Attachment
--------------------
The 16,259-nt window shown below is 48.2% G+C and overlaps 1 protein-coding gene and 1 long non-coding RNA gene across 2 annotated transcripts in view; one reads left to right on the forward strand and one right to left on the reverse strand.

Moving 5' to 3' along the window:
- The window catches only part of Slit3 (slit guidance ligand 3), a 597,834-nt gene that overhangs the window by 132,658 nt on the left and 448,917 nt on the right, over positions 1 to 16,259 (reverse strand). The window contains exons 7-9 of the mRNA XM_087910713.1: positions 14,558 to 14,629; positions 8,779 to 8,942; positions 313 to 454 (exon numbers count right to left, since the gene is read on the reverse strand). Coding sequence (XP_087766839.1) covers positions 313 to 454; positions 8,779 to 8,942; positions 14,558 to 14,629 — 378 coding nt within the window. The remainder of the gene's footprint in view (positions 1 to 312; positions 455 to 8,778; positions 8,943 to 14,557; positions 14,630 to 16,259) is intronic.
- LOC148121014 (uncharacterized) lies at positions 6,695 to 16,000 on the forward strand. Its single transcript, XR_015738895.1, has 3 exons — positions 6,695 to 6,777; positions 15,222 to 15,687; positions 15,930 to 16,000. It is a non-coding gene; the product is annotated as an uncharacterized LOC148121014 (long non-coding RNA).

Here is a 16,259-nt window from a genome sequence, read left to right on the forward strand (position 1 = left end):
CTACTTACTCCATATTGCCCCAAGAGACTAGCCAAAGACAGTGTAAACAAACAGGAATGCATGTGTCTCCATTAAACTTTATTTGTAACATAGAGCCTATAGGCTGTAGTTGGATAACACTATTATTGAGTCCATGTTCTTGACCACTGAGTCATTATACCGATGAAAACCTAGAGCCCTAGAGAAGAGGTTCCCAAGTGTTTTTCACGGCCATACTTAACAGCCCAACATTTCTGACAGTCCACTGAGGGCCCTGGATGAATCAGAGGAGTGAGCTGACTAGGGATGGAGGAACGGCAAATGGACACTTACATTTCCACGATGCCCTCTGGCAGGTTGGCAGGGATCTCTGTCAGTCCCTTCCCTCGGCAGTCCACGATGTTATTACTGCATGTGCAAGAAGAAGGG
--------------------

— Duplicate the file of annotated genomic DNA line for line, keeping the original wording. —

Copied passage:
The 16,259-nt window shown below is 48.2% G+C and overlaps 1 protein-coding gene and 1 long non-coding RNA gene across 2 annotated transcripts in view; one reads left to right on the forward strand and one right to left on the reverse strand.

Moving 5' to 3' along the window:
- The window catches only part of Slit3 (slit guidance ligand 3), a 597,834-nt gene that overhangs the window by 132,658 nt on the left and 448,917 nt on the right, over positions 1 to 16,259 (reverse strand). The window contains exons 7-9 of the mRNA XM_087910713.1: positions 14,558 to 14,629; positions 8,779 to 8,942; positions 313 to 454 (exon numbers count right to left, since the gene is read on the reverse strand). Coding sequence (XP_087766839.1) covers positions 313 to 454; positions 8,779 to 8,942; positions 14,558 to 14,629 — 378 coding nt within the window. The remainder of the gene's footprint in view (positions 1 to 312; positions 455 to 8,778; positions 8,943 to 14,557; positions 14,630 to 16,259) is intronic.
- LOC148121014 (uncharacterized) lies at positions 6,695 to 16,000 on the forward strand. Its single transcript, XR_015738895.1, has 3 exons — positions 6,695 to 6,777; positions 15,222 to 15,687; positions 15,930 to 16,000. It is a non-coding gene; the product is annotated as an uncharacterized LOC148121014 (long non-coding RNA).

Here is a 16,259-nt window from a genome sequence, read left to right on the forward strand (position 1 = left end):
CTACTTACTCCATATTGCCCCAAGAGACTAGCCAAAGACAGTGTAAACAAACAGGAATGCATGTGTCTCCATTAAACTTTATTTGTAACATAGAGCCTATAGGCTGTAGTTGGATAACACTATTATTGAGTCCATGTTCTTGACCACTGAGTCATTATACCGATGAAAACCTAGAGCCCTAGAGAAGAGGTTCCCAAGTGTTTTTCACGGCCATACTTAACAGCCCAACATTTCTGACAGTCCACTGAGGGCCCTGGATGAATCAGAGGAGTGAGCTGACTAGGGATGGAGGAACGGCAAATGGACACTTACATTTCCACGATGCCCTCTGGCAGGTTGGCAGGGATCTCTGTCAGTCCCTTCCCTCGGCAGTCCACGATGTTATTACTGCATGTGCAAGAAGAAGGG